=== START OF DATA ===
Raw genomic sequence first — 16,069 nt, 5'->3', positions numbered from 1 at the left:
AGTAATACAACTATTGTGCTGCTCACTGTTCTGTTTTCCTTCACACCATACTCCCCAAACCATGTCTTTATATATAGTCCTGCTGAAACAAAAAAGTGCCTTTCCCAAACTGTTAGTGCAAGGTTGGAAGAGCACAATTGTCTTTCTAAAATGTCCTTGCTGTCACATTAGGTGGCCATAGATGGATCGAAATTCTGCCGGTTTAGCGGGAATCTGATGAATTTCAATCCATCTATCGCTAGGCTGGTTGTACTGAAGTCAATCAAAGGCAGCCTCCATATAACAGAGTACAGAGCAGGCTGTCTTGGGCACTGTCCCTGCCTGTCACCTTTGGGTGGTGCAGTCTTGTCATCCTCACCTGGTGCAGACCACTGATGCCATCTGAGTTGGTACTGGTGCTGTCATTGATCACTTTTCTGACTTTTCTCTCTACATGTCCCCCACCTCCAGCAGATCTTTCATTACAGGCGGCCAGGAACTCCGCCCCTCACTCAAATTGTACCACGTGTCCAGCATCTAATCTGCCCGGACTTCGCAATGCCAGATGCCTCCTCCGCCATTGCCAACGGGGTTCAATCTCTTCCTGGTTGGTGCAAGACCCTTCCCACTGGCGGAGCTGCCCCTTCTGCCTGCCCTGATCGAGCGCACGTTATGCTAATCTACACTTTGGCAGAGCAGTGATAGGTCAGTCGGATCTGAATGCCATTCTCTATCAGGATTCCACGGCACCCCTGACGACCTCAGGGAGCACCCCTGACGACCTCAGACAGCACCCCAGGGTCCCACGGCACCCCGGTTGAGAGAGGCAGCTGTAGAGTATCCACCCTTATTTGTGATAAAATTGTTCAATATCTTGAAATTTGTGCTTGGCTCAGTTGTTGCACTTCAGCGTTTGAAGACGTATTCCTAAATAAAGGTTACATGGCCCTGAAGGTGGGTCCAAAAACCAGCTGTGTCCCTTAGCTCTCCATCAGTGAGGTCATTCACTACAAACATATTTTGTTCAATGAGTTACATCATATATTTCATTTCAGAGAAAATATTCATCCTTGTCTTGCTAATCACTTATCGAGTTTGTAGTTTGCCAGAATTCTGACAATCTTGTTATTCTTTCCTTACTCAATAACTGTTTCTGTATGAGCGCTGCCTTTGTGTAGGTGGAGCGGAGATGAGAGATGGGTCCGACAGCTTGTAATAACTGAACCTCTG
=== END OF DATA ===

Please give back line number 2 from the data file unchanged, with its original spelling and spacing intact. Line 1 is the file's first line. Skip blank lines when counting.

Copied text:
AGTAATACAACTATTGTGCTGCTCACTGTTCTGTTTTCCTTCACACCATACTCCCCAAACCATGTCTTTATATATAGTCCTGCTGAAACAAAAAAGTGCCTTTCCCAAACTGTTAGTGCAAGGTTGGAAGAGCACAATTGTCTTTCTAAAATGTCCTTGCTGTCACATTAGGTGGCCATAGATGGATCGAAATTCTGCCGGTTTAGCGGGAATCTGATGAATTTCAATCCATCTATCGCTAGGCTGGTTGTACTGAAGTCAATCAAAGGCAGCCTCCATATAACAGAGTACAGAGCAGGCTGTCTTGGGCACTGTCCCTGCCTGTCACCTTTGGGTGGTGCAGTCTTGTCATCCTCACCTGGTGCAGACCACTGATGCCATCTGAGTTGGTACTGGTGCTGTCATTGATCACTTTTCTGACTTTTCTCTCTACATGTCCCCCACCTCCAGCAGATCTTTCATTACAGGCGGCCAGGAACTCCGCCCCTCACTCAAATTGTACCACGTGTCCAGCATCTAATCTGCCCGGACTTCGCAATGCCAGATGCCTCCTCCGCCATTGCCAACGGGGTTCAATCTCTTCCTGGTTGGTGCAAGACCCTTCCCACTGGCGGAGCTGCCCCTTCTGCCTGCCCTGATCGAGCGCACGTTATGCTAATCTACACTTTGGCAGAGCAGTGATAGGTCAGTCGGATCTGAATGCCATTCTCTATCAGGATTCCACGGCACCCCTGACGACCTCAGGGAGCACCCCTGACGACCTCAGACAGCACCCCAGGGTCCCACGGCACCCCGGTTGAGAGAGGCAGCTGTAGAGTATCCACCCTTATTTGTGATAAAATTGTTCAATATCTTGAAATTTGTGCTTGGCTCAGTTGTTGCACTTCAGCGTTTGAAGACGTATTCCTAAATAAAGGTTACATGGCCCTGAAGGTGGGTCCAAAAACCAGCTGTGTCCCTTAGCTCTCCATCAGTGAGGTCATTCACTACAAACATATTTTGTTCAATGAGTTACATCATATATTTCATTTCAGAGAAAATATTCATCCTTGTCTTGCTAATCACTTATCGAGTTTGTAGTTTGCCAGAATTCTGACAATCTTGTTATTCTTTCCTTACTCAATAACTGTTTCTGTATGAGCGCTGCCTTTGTGTAGGTGGAGCGGAGATGAGAGATGGGTCCGACAGCTTGTAATAACTGAACCTCTG